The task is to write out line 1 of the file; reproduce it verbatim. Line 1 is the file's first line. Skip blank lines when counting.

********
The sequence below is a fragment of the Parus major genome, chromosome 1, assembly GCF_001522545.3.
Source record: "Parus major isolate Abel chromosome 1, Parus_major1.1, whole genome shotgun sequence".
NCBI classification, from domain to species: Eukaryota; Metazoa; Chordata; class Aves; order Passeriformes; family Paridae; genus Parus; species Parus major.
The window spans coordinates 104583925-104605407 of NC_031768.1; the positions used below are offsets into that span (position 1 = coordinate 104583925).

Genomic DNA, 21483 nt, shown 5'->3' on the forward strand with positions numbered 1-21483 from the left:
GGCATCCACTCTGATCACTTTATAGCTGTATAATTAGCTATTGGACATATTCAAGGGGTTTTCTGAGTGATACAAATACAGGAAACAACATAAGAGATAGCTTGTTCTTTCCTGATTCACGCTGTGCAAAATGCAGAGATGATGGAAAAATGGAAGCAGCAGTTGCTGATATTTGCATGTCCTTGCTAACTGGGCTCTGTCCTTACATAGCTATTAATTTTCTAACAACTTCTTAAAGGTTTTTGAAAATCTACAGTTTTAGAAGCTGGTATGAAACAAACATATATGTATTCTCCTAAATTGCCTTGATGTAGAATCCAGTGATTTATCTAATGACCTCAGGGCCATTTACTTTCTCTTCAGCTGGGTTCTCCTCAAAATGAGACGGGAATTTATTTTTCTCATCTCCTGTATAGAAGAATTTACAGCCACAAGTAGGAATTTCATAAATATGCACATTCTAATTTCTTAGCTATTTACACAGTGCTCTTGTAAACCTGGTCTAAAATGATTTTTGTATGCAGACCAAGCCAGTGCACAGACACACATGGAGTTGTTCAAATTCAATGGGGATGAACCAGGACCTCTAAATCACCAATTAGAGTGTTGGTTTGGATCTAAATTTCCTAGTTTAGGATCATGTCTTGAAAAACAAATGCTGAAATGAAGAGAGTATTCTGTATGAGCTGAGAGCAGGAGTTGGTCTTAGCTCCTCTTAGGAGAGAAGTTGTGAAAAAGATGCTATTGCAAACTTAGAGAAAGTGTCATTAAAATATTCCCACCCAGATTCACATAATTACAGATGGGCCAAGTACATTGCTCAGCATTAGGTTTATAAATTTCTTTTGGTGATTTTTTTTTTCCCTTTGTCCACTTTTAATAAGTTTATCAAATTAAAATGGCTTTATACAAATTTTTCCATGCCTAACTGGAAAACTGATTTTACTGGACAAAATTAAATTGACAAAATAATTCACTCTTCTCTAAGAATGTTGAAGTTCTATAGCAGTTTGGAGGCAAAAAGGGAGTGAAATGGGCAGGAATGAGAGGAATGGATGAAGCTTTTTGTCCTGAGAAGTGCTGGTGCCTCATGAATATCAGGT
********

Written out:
The sequence below is a fragment of the Parus major genome, chromosome 1, assembly GCF_001522545.3.